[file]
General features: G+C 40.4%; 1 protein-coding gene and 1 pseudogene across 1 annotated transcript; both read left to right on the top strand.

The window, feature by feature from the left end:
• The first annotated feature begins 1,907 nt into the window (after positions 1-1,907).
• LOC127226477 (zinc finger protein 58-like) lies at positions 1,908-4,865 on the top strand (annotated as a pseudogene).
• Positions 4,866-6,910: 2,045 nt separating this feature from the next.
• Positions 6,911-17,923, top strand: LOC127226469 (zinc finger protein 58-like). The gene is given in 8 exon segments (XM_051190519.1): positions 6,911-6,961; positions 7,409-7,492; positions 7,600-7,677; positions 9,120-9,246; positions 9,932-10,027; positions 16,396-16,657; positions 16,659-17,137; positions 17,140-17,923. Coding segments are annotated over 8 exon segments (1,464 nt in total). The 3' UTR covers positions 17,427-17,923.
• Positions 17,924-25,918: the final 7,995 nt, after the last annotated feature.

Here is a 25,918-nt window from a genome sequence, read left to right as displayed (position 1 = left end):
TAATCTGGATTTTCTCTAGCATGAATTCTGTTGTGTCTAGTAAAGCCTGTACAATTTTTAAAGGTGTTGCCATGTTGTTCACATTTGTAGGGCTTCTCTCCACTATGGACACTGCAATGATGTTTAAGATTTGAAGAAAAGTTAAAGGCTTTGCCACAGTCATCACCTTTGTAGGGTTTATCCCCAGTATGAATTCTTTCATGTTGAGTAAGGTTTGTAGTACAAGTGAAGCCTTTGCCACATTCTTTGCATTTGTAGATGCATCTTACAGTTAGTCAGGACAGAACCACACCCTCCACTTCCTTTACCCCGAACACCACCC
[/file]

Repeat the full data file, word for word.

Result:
General features: G+C 40.4%; 1 protein-coding gene and 1 pseudogene across 1 annotated transcript; both read left to right on the top strand.

The window, feature by feature from the left end:
• The first annotated feature begins 1,907 nt into the window (after positions 1-1,907).
• LOC127226477 (zinc finger protein 58-like) lies at positions 1,908-4,865 on the top strand (annotated as a pseudogene).
• Positions 4,866-6,910: 2,045 nt separating this feature from the next.
• Positions 6,911-17,923, top strand: LOC127226469 (zinc finger protein 58-like). The gene is given in 8 exon segments (XM_051190519.1): positions 6,911-6,961; positions 7,409-7,492; positions 7,600-7,677; positions 9,120-9,246; positions 9,932-10,027; positions 16,396-16,657; positions 16,659-17,137; positions 17,140-17,923. Coding segments are annotated over 8 exon segments (1,464 nt in total). The 3' UTR covers positions 17,427-17,923.
• Positions 17,924-25,918: the final 7,995 nt, after the last annotated feature.

Here is a 25,918-nt window from a genome sequence, read left to right as displayed (position 1 = left end):
TAATCTGGATTTTCTCTAGCATGAATTCTGTTGTGTCTAGTAAAGCCTGTACAATTTTTAAAGGTGTTGCCATGTTGTTCACATTTGTAGGGCTTCTCTCCACTATGGACACTGCAATGATGTTTAAGATTTGAAGAAAAGTTAAAGGCTTTGCCACAGTCATCACCTTTGTAGGGTTTATCCCCAGTATGAATTCTTTCATGTTGAGTAAGGTTTGTAGTACAAGTGAAGCCTTTGCCACATTCTTTGCATTTGTAGATGCATCTTACAGTTAGTCAGGACAGAACCACACCCTCCACTTCCTTTACCCCGAACACCACCC